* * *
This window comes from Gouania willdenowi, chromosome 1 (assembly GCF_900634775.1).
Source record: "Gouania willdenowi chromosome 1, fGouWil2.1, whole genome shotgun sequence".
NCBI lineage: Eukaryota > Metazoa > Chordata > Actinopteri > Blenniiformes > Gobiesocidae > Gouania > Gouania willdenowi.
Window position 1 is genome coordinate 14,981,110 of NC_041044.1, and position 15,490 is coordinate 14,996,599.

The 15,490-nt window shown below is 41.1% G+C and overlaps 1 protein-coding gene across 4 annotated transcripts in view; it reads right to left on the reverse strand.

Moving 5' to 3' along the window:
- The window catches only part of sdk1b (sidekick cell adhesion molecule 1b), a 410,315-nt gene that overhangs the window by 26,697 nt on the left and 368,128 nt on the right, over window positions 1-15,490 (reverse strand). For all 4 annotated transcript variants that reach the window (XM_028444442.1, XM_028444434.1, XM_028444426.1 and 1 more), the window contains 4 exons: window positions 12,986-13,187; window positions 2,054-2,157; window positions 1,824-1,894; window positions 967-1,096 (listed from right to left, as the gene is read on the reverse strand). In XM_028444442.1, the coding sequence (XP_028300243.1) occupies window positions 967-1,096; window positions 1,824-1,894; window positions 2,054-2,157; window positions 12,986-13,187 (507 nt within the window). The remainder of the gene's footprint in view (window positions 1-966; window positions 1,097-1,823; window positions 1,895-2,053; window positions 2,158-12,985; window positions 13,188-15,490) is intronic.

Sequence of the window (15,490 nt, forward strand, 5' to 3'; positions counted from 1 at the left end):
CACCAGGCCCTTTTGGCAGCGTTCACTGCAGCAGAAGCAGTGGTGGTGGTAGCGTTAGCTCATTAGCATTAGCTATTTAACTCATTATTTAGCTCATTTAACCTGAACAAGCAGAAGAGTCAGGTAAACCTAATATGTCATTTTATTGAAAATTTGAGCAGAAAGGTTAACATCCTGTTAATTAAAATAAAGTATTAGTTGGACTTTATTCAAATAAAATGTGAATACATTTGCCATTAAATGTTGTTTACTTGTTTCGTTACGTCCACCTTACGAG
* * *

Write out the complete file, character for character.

This window comes from Gouania willdenowi, chromosome 1 (assembly GCF_900634775.1).
Source record: "Gouania willdenowi chromosome 1, fGouWil2.1, whole genome shotgun sequence".
NCBI lineage: Eukaryota > Metazoa > Chordata > Actinopteri > Blenniiformes > Gobiesocidae > Gouania > Gouania willdenowi.
Window position 1 is genome coordinate 14,981,110 of NC_041044.1, and position 15,490 is coordinate 14,996,599.

The 15,490-nt window shown below is 41.1% G+C and overlaps 1 protein-coding gene across 4 annotated transcripts in view; it reads right to left on the reverse strand.

Moving 5' to 3' along the window:
- The window catches only part of sdk1b (sidekick cell adhesion molecule 1b), a 410,315-nt gene that overhangs the window by 26,697 nt on the left and 368,128 nt on the right, over window positions 1-15,490 (reverse strand). For all 4 annotated transcript variants that reach the window (XM_028444442.1, XM_028444434.1, XM_028444426.1 and 1 more), the window contains 4 exons: window positions 12,986-13,187; window positions 2,054-2,157; window positions 1,824-1,894; window positions 967-1,096 (listed from right to left, as the gene is read on the reverse strand). In XM_028444442.1, the coding sequence (XP_028300243.1) occupies window positions 967-1,096; window positions 1,824-1,894; window positions 2,054-2,157; window positions 12,986-13,187 (507 nt within the window). The remainder of the gene's footprint in view (window positions 1-966; window positions 1,097-1,823; window positions 1,895-2,053; window positions 2,158-12,985; window positions 13,188-15,490) is intronic.

Sequence of the window (15,490 nt, forward strand, 5' to 3'; positions counted from 1 at the left end):
CACCAGGCCCTTTTGGCAGCGTTCACTGCAGCAGAAGCAGTGGTGGTGGTAGCGTTAGCTCATTAGCATTAGCTATTTAACTCATTATTTAGCTCATTTAACCTGAACAAGCAGAAGAGTCAGGTAAACCTAATATGTCATTTTATTGAAAATTTGAGCAGAAAGGTTAACATCCTGTTAATTAAAATAAAGTATTAGTTGGACTTTATTCAAATAAAATGTGAATACATTTGCCATTAAATGTTGTTTACTTGTTTCGTTACGTCCACCTTACGAG